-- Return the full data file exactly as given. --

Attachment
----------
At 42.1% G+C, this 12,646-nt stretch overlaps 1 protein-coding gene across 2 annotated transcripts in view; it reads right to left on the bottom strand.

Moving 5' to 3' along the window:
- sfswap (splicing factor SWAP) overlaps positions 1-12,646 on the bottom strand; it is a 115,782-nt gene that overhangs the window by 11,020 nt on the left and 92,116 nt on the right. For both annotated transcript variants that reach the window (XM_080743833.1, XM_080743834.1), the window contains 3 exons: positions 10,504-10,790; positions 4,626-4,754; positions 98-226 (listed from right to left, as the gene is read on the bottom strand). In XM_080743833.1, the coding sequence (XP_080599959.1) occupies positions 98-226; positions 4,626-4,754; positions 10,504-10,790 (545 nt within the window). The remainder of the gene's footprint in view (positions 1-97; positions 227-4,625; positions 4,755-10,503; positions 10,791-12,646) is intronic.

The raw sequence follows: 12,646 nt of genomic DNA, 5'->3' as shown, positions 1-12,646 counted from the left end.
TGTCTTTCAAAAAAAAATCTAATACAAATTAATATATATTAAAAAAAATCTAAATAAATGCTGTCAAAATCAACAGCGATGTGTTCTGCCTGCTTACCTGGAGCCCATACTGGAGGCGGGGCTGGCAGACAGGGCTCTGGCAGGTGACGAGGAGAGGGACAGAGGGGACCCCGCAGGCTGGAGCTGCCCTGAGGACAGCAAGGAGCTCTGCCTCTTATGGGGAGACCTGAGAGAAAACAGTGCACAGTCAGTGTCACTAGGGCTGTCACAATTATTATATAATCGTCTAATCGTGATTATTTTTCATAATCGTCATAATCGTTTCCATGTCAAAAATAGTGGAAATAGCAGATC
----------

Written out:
At 42.1% G+C, this 12,646-nt stretch overlaps 1 protein-coding gene across 2 annotated transcripts in view; it reads right to left on the bottom strand.

Moving 5' to 3' along the window:
- sfswap (splicing factor SWAP) overlaps positions 1-12,646 on the bottom strand; it is a 115,782-nt gene that overhangs the window by 11,020 nt on the left and 92,116 nt on the right. For both annotated transcript variants that reach the window (XM_080743833.1, XM_080743834.1), the window contains 3 exons: positions 10,504-10,790; positions 4,626-4,754; positions 98-226 (listed from right to left, as the gene is read on the bottom strand). In XM_080743833.1, the coding sequence (XP_080599959.1) occupies positions 98-226; positions 4,626-4,754; positions 10,504-10,790 (545 nt within the window). The remainder of the gene's footprint in view (positions 1-97; positions 227-4,625; positions 4,755-10,503; positions 10,791-12,646) is intronic.

The raw sequence follows: 12,646 nt of genomic DNA, 5'->3' as shown, positions 1-12,646 counted from the left end.
TGTCTTTCAAAAAAAAATCTAATACAAATTAATATATATTAAAAAAAATCTAAATAAATGCTGTCAAAATCAACAGCGATGTGTTCTGCCTGCTTACCTGGAGCCCATACTGGAGGCGGGGCTGGCAGACAGGGCTCTGGCAGGTGACGAGGAGAGGGACAGAGGGGACCCCGCAGGCTGGAGCTGCCCTGAGGACAGCAAGGAGCTCTGCCTCTTATGGGGAGACCTGAGAGAAAACAGTGCACAGTCAGTGTCACTAGGGCTGTCACAATTATTATATAATCGTCTAATCGTGATTATTTTTCATAATCGTCATAATCGTTTCCATGTCAAAAATAGTGGAAATAGCAGATC